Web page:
Hyperuricemia was detected in 14 patients (17.3%) after transplant. The serum uric acid level range was 1.6-10.2 mg/dL. Mean follow-up after transplant was 3.5 ± 0.47 years. The uric acid and serum creatinine levels were measured at 3, 6, 12, and 36 months after kidney transplant, and we estimated GFR simultaneously (Table 2). Hyperuricemia was detected equally in male and female patients.
A significant negative correlation was observed between 6-month uric acid level and 36-month GFR value (r = -0.33, P = .04). A significant positive correlation between 3- and 6- month uric acid levels and 36-month plasma creatinine level was demonstrated (r = 0.44, P = .01; r = 0.51, P = .001). There was no significant correlation between plasma uric acid level and body mass index, plasma lipid levels, use of diuretics, or immunosuppressive treatment (tacrolimus or cyclosporine). Comparison between normouricemic and hyperuricemic groups showed significant differences between the groups in plasma creatinine and GFR at 36 months (Table 3).
Hyperuricemia is a frequent metabolic disorder after renal, liver, and heart transplants. High uric acid levels can damage endothelial cells, leading to accumulation of inflammatory cells, which can accelerate atherosclerosis.3 High uric acid levels also may cause tubulointerstitial inflammation and transition of epithelial cells to mesenchymal cells which may cause production of extracellular matrix. These events lead to renal fibrosis, and fibrosis is associated with a decrease in GFR.3,6,9,10 Elimination of uric acid becomes less efficient with increasing kidney dysfunction.2,5,11,12 Our study findings demonstrate a significant negative correlation between hyperuricemia and GFR.
The reported prevalence of hyperuricemia in renal transplant recipients has ranged between 15.5% and 84%.3,5,8,12,13 In our series, the prevalence of hyperuricemia was 22.2%, and this is similar to results of recent studies. We measured serum uric acid levels at 3, 6, 12, and 36 months after transplant. Although there was a significant correlation between hyperuricemia and GFR at 6 and 36 months, there was no relation at 3 and 12 months. We did not encounter graft loss. In a manner similar to our study, Haririan and coworkers assessed the predictive value of serum uric acid levels to determine graft survival and function during the first year after transplant.14 Akalin and associates investigated the association between hyperuricemia at 6 months after transplant and clinical outcomes, and Choi and Kwon investigated the association between serum uric acid levels at 3 months after transplant and renal allograft outcomes.3,15 These studies all indicated that hyperuricemia may lead to graft dysfunction and loss.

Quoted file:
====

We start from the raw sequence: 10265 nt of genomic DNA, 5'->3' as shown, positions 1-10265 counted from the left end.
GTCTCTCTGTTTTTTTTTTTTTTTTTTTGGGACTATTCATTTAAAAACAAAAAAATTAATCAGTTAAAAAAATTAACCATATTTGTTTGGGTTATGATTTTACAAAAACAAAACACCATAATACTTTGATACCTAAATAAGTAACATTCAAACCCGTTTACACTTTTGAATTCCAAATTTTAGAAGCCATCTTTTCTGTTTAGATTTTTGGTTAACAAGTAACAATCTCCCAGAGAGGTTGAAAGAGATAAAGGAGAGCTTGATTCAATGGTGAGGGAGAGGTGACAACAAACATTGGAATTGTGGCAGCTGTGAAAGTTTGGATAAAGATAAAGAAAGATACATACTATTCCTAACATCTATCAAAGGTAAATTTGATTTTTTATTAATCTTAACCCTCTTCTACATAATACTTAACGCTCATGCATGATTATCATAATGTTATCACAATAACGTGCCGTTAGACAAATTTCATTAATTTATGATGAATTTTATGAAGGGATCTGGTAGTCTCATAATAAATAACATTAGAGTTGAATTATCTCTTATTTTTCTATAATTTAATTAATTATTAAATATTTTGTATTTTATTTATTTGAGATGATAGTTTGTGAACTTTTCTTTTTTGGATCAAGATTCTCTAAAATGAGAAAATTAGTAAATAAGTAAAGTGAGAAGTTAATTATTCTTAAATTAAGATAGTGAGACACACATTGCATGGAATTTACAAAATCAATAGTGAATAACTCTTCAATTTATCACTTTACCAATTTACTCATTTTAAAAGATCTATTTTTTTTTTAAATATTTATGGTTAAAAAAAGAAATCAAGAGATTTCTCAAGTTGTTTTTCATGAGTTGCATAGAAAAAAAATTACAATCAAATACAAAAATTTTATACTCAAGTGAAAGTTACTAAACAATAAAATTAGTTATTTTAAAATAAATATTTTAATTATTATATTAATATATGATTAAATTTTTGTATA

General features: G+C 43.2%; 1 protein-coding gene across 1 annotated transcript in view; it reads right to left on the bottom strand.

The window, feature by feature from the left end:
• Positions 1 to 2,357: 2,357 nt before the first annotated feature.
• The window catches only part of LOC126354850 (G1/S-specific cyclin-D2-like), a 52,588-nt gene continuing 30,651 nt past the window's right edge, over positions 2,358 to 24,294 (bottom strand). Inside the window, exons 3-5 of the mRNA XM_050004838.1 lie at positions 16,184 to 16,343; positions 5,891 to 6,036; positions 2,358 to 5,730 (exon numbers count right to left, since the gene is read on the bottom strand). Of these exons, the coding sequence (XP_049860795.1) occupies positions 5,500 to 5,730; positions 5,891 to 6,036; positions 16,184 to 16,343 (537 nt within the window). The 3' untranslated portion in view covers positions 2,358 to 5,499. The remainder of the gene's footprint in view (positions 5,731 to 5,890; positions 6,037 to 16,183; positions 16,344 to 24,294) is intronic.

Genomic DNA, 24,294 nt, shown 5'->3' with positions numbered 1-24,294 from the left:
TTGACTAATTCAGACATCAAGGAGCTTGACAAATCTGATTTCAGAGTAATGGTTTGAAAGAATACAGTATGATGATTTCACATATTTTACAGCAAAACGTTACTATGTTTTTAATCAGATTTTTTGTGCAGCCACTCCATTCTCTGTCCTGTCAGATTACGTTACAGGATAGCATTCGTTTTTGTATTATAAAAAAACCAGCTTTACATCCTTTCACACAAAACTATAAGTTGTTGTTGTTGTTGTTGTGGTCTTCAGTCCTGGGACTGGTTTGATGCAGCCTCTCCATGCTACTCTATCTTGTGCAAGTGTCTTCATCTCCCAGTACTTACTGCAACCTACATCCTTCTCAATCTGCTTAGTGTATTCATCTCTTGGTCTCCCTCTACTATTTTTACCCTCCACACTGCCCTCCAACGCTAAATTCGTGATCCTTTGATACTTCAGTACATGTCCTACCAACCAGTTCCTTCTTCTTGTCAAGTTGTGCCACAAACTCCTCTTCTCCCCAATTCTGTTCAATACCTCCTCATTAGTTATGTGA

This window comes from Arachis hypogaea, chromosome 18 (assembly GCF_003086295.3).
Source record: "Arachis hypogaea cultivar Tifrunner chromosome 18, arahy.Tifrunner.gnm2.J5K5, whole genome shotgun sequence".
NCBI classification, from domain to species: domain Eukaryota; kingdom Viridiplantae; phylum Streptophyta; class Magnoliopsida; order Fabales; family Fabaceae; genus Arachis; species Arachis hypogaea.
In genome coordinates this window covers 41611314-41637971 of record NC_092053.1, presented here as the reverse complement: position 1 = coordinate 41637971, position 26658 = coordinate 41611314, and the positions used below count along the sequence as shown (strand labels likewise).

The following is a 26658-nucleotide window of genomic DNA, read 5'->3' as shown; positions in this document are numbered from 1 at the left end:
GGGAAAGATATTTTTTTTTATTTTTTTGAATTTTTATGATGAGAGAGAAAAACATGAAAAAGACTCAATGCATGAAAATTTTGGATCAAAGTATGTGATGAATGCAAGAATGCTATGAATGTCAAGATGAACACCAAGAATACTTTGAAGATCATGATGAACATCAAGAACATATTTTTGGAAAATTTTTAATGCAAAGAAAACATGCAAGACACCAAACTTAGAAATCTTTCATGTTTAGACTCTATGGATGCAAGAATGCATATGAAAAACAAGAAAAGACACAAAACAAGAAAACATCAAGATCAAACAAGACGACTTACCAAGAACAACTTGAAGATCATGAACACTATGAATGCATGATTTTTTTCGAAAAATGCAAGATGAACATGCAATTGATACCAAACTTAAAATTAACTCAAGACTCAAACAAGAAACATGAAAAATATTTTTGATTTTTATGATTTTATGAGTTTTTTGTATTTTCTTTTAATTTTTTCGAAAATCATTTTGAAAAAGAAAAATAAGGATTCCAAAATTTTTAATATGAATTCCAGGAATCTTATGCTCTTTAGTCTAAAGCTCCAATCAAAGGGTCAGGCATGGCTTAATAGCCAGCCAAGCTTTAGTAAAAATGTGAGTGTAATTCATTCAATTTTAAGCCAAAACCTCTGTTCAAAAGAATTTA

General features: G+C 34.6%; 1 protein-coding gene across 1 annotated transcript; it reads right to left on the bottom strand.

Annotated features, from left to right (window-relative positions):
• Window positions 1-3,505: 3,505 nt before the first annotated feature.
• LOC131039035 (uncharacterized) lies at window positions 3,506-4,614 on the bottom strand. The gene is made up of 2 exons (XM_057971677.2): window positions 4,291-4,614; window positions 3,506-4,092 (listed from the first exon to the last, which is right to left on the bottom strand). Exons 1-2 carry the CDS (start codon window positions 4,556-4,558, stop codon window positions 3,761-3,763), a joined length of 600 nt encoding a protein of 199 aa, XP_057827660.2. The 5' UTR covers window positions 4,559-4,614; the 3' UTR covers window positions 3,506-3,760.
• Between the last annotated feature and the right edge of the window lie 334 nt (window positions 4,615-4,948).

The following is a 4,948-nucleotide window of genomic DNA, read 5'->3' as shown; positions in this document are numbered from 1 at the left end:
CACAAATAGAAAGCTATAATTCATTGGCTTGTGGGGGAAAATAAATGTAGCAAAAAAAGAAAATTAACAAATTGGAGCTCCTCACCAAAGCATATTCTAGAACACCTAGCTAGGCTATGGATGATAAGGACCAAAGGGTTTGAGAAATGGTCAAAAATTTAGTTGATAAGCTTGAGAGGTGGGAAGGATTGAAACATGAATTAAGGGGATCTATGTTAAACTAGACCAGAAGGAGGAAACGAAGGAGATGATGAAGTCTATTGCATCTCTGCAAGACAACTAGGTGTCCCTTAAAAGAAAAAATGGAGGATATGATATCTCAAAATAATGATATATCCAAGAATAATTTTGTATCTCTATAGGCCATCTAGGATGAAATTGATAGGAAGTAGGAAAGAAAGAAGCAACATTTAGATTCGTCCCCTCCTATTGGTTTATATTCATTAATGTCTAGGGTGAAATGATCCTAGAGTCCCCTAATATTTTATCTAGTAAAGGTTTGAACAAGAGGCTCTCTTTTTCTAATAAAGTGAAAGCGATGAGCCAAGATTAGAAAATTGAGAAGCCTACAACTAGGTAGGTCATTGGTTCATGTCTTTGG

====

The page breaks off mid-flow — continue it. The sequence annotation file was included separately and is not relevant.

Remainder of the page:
The findings of many studies demonstrated that hyperuricemia is associated with body mass index, serum lipid levels, serum potassium levels, use of diuretics, reduced glomerular filtration rate, use of calcineurin inhibitors, increased recipient age at transplant, and pre-existing history of hyperuricemia and gout.8,16-18 In our study, there was no significant correlation between hyperuricemia and these clinical factors. Similar to some studies, there were no significant differences in the pharmacokinetics of cyclosporine and tacrolimus between patients with and without hyperuricemia.2,9
In addition, some clinical trials have emphasized that hyperuricemia may increase the risk of graft loss, cardiovascular events, and death.5,19 In our series, there were no cases of graft loss, cardiovascular events, or death. This may be a result of the small number of patients and short follow-up. These risks should be evaluated with new and larger clinical studies.
In conclusion, posttransplant hyperuricemia can be used as a long-term prognostic marker of poor renal outcome, and patients with hyperuricemia should be monitored closely for renal function.
Volume : 13
Issue : 1
Pages : 247 - 250
DOI : 10.6002/ect.mesot2014.P49
From the Departments of 1Family Medicine, 2Pediatric Nephrology, and
Surgery, Baskent University Faculty of Medicine, Ankara, Turkey
Acknowledgements: We did not receive any outside funding or grants in support of our research or preparation of the work. We have not received any commercial entity, payments, or pecuniary or other professional or personal benefits including stock, honoraria, or royalties (collectively, “benefits”) or any commitment or agreement to provide such benefits that were related in any way to the subject of the work.
Corresponding author: Mehmet Haberal, Başkent University, Taşkent Caddesi No. 77, Bahçelievler, Ankara 06490, Turkey
Phone: +90 312 212 7393
Fax: +90 312 215 0835
Table 1. Demographic Characteristics of Patients
Figure 1. Etiology of Renal Failure
Table 2. Uric Acid, Plasma Creatinine Level, and Glomerular Filtration Rate
Table 3. Comparison Between Hyperuricemic and Normouricemic Groups